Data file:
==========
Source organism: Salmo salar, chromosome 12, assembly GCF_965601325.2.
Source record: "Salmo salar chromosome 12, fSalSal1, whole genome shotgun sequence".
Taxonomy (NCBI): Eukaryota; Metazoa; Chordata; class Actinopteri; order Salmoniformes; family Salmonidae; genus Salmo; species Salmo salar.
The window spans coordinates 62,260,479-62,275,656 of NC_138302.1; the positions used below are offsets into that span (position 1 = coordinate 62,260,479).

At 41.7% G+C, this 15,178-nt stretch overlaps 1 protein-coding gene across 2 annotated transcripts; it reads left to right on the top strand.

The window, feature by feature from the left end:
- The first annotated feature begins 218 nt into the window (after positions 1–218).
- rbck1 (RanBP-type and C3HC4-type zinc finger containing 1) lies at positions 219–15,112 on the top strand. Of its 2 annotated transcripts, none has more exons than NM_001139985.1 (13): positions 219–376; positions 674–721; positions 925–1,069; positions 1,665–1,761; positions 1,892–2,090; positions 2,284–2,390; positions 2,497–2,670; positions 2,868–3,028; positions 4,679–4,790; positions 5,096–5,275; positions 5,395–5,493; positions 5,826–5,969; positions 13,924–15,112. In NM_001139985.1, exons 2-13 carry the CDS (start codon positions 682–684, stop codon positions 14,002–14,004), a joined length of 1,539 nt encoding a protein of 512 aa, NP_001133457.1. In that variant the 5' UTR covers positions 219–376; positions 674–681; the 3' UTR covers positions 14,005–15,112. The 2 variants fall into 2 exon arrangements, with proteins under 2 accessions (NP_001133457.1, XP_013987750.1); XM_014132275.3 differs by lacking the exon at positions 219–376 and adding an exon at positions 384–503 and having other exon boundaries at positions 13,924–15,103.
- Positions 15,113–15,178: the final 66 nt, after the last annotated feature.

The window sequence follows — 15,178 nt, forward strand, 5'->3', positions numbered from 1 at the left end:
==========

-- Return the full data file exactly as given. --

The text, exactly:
Source organism: Salmo salar, chromosome 12, assembly GCF_965601325.2.
Source record: "Salmo salar chromosome 12, fSalSal1, whole genome shotgun sequence".
Taxonomy (NCBI): Eukaryota; Metazoa; Chordata; class Actinopteri; order Salmoniformes; family Salmonidae; genus Salmo; species Salmo salar.
The window spans coordinates 62,260,479-62,275,656 of NC_138302.1; the positions used below are offsets into that span (position 1 = coordinate 62,260,479).

At 41.7% G+C, this 15,178-nt stretch overlaps 1 protein-coding gene across 2 annotated transcripts; it reads left to right on the top strand.

The window, feature by feature from the left end:
- The first annotated feature begins 218 nt into the window (after positions 1–218).
- rbck1 (RanBP-type and C3HC4-type zinc finger containing 1) lies at positions 219–15,112 on the top strand. Of its 2 annotated transcripts, none has more exons than NM_001139985.1 (13): positions 219–376; positions 674–721; positions 925–1,069; positions 1,665–1,761; positions 1,892–2,090; positions 2,284–2,390; positions 2,497–2,670; positions 2,868–3,028; positions 4,679–4,790; positions 5,096–5,275; positions 5,395–5,493; positions 5,826–5,969; positions 13,924–15,112. In NM_001139985.1, exons 2-13 carry the CDS (start codon positions 682–684, stop codon positions 14,002–14,004), a joined length of 1,539 nt encoding a protein of 512 aa, NP_001133457.1. In that variant the 5' UTR covers positions 219–376; positions 674–681; the 3' UTR covers positions 14,005–15,112. The 2 variants fall into 2 exon arrangements, with proteins under 2 accessions (NP_001133457.1, XP_013987750.1); XM_014132275.3 differs by lacking the exon at positions 219–376 and adding an exon at positions 384–503 and having other exon boundaries at positions 13,924–15,103.
- Positions 15,113–15,178: the final 66 nt, after the last annotated feature.

The window sequence follows — 15,178 nt, forward strand, 5'->3', positions numbered from 1 at the left end: